In today’s world, technology has changed and, for the most part, improved the way we do everything from shopping to connecting with friends and family to managing our finances and our healthcare. But for a number of reasons, technology has not yet transformed the way our students learn on a day-to-day basis — at least not on a broad scale. Of course, there are many exciting examples across the country of schools and districts that have harnessed the power of technology to improve student learning, but these are not yet the norm.
One of the main barriers standing in the way is a lack of modern technology infrastructure in our schools that can support exciting and innovative digital-learning opportunities. (Although nearly every classroom in the country has basic Internet connectivity, the majority do not have fast enough bandwidth speeds to support their current needs.) This is why, as part of his ConnectED initiative, President Obama challenged the Federal Communications Commission to modernize the existing E-Rate program to upgrade our schools’ technology infrastructure to support ultrafast broadband speeds.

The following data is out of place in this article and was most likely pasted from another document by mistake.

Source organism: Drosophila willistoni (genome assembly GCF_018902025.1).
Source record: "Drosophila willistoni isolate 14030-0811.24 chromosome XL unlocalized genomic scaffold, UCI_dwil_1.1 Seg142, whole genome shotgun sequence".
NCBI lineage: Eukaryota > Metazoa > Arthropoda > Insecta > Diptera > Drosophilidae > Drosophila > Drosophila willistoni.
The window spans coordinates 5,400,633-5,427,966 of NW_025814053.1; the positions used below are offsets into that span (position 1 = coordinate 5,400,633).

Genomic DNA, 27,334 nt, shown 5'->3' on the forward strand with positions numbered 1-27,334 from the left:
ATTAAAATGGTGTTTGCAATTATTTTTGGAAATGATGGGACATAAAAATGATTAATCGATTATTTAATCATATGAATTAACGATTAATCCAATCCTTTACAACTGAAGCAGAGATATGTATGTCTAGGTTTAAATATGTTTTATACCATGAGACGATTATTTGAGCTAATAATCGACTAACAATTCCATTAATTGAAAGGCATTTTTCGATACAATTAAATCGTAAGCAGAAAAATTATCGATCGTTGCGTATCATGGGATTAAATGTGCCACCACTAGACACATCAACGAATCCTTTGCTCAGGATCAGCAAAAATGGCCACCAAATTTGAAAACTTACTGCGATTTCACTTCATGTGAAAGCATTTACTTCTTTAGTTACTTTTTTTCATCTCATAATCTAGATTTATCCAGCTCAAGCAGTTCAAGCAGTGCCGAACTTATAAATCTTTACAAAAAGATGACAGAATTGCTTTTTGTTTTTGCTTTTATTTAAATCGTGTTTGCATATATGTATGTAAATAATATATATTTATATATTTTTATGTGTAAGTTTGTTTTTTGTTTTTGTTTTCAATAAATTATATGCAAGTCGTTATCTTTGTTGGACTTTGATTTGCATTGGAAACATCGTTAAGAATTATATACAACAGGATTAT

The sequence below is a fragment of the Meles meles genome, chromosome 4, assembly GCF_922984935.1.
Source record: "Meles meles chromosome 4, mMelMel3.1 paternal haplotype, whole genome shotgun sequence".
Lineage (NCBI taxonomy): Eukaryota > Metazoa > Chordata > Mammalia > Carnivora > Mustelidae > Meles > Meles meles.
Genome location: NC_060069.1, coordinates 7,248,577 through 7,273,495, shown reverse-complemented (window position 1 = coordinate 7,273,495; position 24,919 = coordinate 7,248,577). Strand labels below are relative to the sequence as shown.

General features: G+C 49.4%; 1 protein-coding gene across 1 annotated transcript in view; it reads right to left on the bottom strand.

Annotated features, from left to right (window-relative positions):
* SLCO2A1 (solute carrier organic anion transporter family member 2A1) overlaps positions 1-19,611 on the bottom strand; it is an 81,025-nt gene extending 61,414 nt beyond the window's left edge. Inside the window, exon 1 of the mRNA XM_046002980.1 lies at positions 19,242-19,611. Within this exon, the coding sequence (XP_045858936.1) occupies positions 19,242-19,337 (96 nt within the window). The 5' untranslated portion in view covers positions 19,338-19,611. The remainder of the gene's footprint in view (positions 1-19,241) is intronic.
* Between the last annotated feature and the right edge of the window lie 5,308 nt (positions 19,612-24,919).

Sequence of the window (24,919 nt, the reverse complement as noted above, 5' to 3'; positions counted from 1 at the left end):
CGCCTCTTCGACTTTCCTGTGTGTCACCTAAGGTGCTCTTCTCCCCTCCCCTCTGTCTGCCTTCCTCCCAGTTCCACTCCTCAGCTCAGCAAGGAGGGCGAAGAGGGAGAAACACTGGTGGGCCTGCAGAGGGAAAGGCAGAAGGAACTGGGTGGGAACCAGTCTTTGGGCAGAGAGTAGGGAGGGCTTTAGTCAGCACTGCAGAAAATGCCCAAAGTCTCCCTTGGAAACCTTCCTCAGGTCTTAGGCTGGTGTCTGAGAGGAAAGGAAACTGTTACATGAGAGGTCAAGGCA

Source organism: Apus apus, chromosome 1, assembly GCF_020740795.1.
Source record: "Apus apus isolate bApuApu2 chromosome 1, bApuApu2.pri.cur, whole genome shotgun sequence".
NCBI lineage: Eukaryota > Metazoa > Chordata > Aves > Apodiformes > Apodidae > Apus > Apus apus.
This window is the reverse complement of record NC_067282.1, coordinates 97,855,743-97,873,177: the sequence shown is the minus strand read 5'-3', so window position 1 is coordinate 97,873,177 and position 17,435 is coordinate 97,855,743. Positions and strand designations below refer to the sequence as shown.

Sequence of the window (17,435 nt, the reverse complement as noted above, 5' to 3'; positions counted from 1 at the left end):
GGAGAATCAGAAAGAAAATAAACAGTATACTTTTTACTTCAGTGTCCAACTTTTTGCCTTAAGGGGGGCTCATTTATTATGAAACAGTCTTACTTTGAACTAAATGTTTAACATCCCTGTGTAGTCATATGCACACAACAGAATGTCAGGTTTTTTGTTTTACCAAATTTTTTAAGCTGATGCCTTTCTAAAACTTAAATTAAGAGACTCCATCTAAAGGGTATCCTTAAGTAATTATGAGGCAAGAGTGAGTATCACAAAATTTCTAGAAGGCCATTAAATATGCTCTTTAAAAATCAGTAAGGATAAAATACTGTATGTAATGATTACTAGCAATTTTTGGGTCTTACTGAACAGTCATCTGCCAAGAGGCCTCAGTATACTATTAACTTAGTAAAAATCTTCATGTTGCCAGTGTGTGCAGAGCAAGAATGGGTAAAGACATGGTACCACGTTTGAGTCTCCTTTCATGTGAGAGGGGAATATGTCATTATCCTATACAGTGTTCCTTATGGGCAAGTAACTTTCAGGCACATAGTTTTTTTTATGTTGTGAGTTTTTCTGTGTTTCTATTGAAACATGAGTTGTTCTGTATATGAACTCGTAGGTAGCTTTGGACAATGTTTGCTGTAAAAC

Last week, the FCC answered the president’s challenge by adopting a Notice of Proposed Rulemaking (NPRM) to modernize the E-Rate program. This is a critical step on the path to upgrade our nation’s education technology infrastructure, and a wide variety of organizations, stakeholders, and advocates have publicly voiced their support for the FCC’s action. Click here to read more about the broadening coalition supporting the ConnectED vision.
Sujeet Rao is a special assistant in the Office of Innovation and Improvement.